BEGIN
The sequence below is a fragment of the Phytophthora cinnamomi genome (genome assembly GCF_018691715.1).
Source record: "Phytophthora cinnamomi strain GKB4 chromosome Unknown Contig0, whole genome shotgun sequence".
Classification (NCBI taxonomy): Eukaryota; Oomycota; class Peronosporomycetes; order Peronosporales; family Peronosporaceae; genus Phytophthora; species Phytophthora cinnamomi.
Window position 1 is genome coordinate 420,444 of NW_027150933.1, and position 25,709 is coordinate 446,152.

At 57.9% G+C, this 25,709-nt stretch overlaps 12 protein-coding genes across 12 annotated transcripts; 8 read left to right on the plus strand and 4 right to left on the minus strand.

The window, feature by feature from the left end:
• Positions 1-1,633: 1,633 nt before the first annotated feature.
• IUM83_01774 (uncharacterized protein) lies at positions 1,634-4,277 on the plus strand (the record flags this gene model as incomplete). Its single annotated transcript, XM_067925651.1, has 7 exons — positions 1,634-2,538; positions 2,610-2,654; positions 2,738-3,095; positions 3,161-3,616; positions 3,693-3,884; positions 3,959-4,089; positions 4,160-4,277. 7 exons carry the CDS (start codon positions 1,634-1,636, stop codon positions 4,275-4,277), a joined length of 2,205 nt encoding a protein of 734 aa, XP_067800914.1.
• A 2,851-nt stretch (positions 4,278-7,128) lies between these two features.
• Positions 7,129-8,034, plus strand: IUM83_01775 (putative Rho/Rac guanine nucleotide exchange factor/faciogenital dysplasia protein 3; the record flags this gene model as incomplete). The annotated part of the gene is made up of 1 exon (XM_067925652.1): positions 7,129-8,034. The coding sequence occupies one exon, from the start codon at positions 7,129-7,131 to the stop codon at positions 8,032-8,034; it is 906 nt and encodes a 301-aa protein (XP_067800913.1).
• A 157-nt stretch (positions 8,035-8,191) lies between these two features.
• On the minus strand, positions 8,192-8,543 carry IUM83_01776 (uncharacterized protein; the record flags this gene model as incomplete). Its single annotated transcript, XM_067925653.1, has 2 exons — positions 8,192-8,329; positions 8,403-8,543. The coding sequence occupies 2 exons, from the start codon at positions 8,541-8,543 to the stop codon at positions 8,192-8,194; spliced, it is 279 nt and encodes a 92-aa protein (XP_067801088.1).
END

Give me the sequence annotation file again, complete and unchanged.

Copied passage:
The sequence below is a fragment of the Phytophthora cinnamomi genome (genome assembly GCF_018691715.1).
Source record: "Phytophthora cinnamomi strain GKB4 chromosome Unknown Contig0, whole genome shotgun sequence".
Classification (NCBI taxonomy): Eukaryota; Oomycota; class Peronosporomycetes; order Peronosporales; family Peronosporaceae; genus Phytophthora; species Phytophthora cinnamomi.
Window position 1 is genome coordinate 420,444 of NW_027150933.1, and position 25,709 is coordinate 446,152.

At 57.9% G+C, this 25,709-nt stretch overlaps 12 protein-coding genes across 12 annotated transcripts; 8 read left to right on the plus strand and 4 right to left on the minus strand.

The window, feature by feature from the left end:
• Positions 1-1,633: 1,633 nt before the first annotated feature.
• IUM83_01774 (uncharacterized protein) lies at positions 1,634-4,277 on the plus strand (the record flags this gene model as incomplete). Its single annotated transcript, XM_067925651.1, has 7 exons — positions 1,634-2,538; positions 2,610-2,654; positions 2,738-3,095; positions 3,161-3,616; positions 3,693-3,884; positions 3,959-4,089; positions 4,160-4,277. 7 exons carry the CDS (start codon positions 1,634-1,636, stop codon positions 4,275-4,277), a joined length of 2,205 nt encoding a protein of 734 aa, XP_067800914.1.
• A 2,851-nt stretch (positions 4,278-7,128) lies between these two features.
• Positions 7,129-8,034, plus strand: IUM83_01775 (putative Rho/Rac guanine nucleotide exchange factor/faciogenital dysplasia protein 3; the record flags this gene model as incomplete). The annotated part of the gene is made up of 1 exon (XM_067925652.1): positions 7,129-8,034. The coding sequence occupies one exon, from the start codon at positions 7,129-7,131 to the stop codon at positions 8,032-8,034; it is 906 nt and encodes a 301-aa protein (XP_067800913.1).
• A 157-nt stretch (positions 8,035-8,191) lies between these two features.
• On the minus strand, positions 8,192-8,543 carry IUM83_01776 (uncharacterized protein; the record flags this gene model as incomplete). Its single annotated transcript, XM_067925653.1, has 2 exons — positions 8,192-8,329; positions 8,403-8,543. The coding sequence occupies 2 exons, from the start codon at positions 8,541-8,543 to the stop codon at positions 8,192-8,194; spliced, it is 279 nt and encodes a 92-aa protein (XP_067801088.1).